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SEC Finds Numerous Deficiencies at Multi-Branch RIAs

By Alex Padalka November 10, 2020

The SEC's Office of Compliance Inspections and Examinations has found “a range of deficiencies” in its exams of RIAs operating from numerous branches geographically dispersed from the firms’ main offices.

Some of the firms examined hadn’t fully implemented policies and procedures on addressing advisory business occurring in their branch offices, according to a risk alert the SEC published Monday.

The “vast majority” of the examined RIAs had at least one deficiency in regard to compliance, the SEC says. More than half of the firms, for example, had inaccurate compliance policies or procedures, didn’t apply them consistently across all branches, implemented the policies and procedures inadequately or didn’t enforce them, according to the alert.

More specifically, the issues related to custody of client assets, fees and expenses, oversight of supervised persons, advertising and code of ethics, the regulator says.

Furthermore, more than half of the examined firms had deficiencies related to portfolio management, including oversight of investment recommendations in mutual fund share class selection and disclosure, wrap fee programs and rebalancing, as well as conflicts of interest disclosures and trading and allocation of investment opportunities, according to the alert.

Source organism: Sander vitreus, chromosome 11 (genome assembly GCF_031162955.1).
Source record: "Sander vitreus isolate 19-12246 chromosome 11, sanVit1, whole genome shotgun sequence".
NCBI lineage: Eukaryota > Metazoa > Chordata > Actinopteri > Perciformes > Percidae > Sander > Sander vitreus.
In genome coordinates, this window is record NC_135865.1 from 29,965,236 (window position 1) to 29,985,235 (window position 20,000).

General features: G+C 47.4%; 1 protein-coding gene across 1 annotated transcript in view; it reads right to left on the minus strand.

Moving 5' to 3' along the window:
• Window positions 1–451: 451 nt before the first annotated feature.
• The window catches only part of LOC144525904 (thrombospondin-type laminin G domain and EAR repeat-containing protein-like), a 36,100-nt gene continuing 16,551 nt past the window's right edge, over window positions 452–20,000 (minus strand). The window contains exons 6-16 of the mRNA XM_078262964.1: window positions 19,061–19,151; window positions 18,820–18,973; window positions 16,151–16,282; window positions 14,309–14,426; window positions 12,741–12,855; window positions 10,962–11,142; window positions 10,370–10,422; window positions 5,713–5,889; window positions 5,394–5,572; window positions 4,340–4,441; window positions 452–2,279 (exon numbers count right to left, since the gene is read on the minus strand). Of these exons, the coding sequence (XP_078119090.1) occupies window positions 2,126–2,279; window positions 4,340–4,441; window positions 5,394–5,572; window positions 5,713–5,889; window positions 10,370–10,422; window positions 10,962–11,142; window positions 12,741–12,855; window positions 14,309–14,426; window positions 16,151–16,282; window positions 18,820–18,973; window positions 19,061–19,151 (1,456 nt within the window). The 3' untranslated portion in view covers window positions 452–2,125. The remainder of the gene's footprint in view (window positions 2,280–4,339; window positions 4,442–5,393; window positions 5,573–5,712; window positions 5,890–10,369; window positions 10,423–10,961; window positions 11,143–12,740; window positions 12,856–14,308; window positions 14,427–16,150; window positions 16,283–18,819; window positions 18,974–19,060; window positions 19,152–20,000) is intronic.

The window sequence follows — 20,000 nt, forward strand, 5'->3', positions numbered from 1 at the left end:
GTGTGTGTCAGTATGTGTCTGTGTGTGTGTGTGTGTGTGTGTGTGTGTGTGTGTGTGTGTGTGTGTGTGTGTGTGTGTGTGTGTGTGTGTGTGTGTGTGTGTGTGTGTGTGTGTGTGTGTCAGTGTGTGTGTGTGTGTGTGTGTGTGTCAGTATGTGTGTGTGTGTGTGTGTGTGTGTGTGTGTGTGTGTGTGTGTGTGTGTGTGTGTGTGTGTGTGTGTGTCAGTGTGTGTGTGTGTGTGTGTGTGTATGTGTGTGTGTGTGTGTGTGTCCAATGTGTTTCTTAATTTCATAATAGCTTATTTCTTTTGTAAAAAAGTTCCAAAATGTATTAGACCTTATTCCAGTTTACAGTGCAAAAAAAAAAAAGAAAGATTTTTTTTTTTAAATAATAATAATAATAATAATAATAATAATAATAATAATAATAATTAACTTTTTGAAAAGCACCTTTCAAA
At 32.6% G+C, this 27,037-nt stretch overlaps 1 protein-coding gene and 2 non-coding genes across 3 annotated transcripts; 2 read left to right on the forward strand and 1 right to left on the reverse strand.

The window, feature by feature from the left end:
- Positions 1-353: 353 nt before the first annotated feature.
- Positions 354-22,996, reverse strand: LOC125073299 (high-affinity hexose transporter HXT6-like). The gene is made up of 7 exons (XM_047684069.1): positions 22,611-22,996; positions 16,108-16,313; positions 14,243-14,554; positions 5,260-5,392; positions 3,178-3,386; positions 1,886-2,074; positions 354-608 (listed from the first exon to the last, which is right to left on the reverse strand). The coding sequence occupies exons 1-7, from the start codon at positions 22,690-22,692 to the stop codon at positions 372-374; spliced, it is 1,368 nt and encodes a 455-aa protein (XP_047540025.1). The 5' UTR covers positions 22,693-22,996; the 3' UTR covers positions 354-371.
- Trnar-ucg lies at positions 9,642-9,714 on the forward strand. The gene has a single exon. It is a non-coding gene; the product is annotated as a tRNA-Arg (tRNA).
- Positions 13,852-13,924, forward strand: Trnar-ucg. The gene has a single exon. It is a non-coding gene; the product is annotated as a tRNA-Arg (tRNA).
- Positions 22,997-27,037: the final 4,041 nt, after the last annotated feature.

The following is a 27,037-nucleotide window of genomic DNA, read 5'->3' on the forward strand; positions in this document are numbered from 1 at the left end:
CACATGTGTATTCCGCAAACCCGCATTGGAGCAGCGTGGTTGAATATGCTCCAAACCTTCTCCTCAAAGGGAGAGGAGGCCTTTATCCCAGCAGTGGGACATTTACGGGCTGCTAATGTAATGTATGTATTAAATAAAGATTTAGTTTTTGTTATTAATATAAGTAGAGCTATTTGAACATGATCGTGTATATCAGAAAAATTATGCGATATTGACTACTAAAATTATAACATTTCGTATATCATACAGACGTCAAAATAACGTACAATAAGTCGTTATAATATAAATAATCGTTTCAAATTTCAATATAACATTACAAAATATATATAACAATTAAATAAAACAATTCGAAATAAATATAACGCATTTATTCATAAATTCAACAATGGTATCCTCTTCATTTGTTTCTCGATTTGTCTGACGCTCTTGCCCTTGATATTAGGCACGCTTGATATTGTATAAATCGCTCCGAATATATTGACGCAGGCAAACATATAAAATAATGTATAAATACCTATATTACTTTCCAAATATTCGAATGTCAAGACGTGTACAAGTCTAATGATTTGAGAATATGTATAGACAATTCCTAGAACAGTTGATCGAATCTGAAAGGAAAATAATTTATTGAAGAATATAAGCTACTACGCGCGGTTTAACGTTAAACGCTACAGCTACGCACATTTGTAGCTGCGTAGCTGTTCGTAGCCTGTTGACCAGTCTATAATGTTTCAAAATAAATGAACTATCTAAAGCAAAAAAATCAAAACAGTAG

The OCIE conducted exams of close to 40 main offices with one or more examination of each advisor’s branch offices, the SEC says. Collectively, the firms examined managed roughly $100 billion for around 185,000 clients, most of which were retail investors, and had 10 or more branch offices each, according to the alert.

“In response to the staff’s observations, advisers elected to amend disclosures, revise compliance policies and procedures, or change certain practices,” the OCIE says.

The office recommends several compliance practices to prevent deficiencies, including having uniform written compliance policies and procedures on monitoring and approving advertising, managing client fee billing, monitoring and approving personal trading activities of all supervised persons and portfolio management policies and procedures.

The office also suggests compliance testing and reviews of key activities at all branches at least annually, establishing compliance policies and procedures for checking prior disciplinary events in hiring staff, periodically confirming disclosures and requiring compliance training for all branch office staff.

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